The term originated between 1890 and 1895 as a calque from the French phrase tranche de vie, credited to the French playwright Jean Jullien (1854–1919).

Playwright

dramatistplaywrightsplaywriting
The term originated between 1890 and 1895 as a calque from the French phrase tranche de vie, credited to the French playwright Jean Jullien (1854–1919).

Essay

essaysessayistarticles
Turney in his essay "Notes on Naturalism in the Theatre":

Théâtre Libre

Théâtre-Libre
The Serenade was introduced by the Théâtre Libre in 1887.

Immorality

immoralmorally bankruptmoral bankruptcy
It is a prime example of rosserie, that is, plays dealing with corrupt, morally bankrupt characters who seem to be respectable, "smiling, smiling, damned villains..."

Synonym

syn.synonymssynonymous
At that time, it was sometimes used synonymously with the pejorative term kitchen sink realism adopted from British films and theatre.

Kitchen sink realism

kitchen sink dramakitchen sinkkitchen sink dramas
At that time, it was sometimes used synonymously with the pejorative term kitchen sink realism adopted from British films and theatre.

Narrative

storystoriesnarratives
In literary parlance, the term "slice of life" refers to a storytelling technique that presents a seemingly arbitrary sample of a character's life, which often lacks a coherent plot, conflict, or ending.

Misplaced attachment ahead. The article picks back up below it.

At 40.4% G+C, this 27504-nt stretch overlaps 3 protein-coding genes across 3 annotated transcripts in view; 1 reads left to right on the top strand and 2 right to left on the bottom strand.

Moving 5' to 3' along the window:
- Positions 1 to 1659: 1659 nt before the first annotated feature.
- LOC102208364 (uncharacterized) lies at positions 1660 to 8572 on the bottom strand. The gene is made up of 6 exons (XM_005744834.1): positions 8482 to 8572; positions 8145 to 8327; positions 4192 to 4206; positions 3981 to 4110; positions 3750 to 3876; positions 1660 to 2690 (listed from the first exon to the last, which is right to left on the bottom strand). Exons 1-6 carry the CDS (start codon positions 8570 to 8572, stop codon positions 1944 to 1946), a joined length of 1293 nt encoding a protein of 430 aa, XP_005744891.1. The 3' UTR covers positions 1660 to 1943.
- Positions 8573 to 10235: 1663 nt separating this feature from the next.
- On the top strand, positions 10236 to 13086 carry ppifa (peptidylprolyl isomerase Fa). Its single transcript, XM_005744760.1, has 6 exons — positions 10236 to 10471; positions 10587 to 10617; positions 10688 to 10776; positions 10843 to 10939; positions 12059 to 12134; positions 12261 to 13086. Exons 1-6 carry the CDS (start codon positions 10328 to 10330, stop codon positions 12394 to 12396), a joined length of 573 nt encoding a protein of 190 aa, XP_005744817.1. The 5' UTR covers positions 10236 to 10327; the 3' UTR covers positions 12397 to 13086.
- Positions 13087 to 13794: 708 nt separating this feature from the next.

Character (arts)

fictional charactercharacterfictional
In literary parlance, the term "slice of life" refers to a storytelling technique that presents a seemingly arbitrary sample of a character's life, which often lacks a coherent plot, conflict, or ending.

Plot (narrative)

plotsplotstoryline
In literary parlance, the term "slice of life" refers to a storytelling technique that presents a seemingly arbitrary sample of a character's life, which often lacks a coherent plot, conflict, or ending. The story may have little plot progress and often has no exposition, conflict, or dénouement, but rather has an open ending.

Conflict (narrative)

conflictconflictsman vs. nature
In literary parlance, the term "slice of life" refers to a storytelling technique that presents a seemingly arbitrary sample of a character's life, which often lacks a coherent plot, conflict, or ending.

Exposition (narrative)

expositionexpositorynarrative exposition
The story may have little plot progress and often has no exposition, conflict, or dénouement, but rather has an open ending.

Dramatic structure

dénouementdenouementplotline
The story may have little plot progress and often has no exposition, conflict, or dénouement, but rather has an open ending.

Guy de Maupassant

MaupassantDe MaupassantHenri René Albert Guy de Maupassant
This is demonstrated in the case of Guy de Maupassant's novel A Woman's Life, which told the story of a woman who transferred an unreturned love for her husband into a pathological affection for her son.

Pathology

pathologistpathologicalpathologies
This is demonstrated in the case of Guy de Maupassant's novel A Woman's Life, which told the story of a woman who transferred an unreturned love for her husband into a pathological affection for her son.

Social issue

social issuessocial problemssocial
Some authors, particularly playwrights, used it by focusing on the "underbelly of life" to expose social ills and repressive social codes with the aim of shocking the audience so that they call for social reform.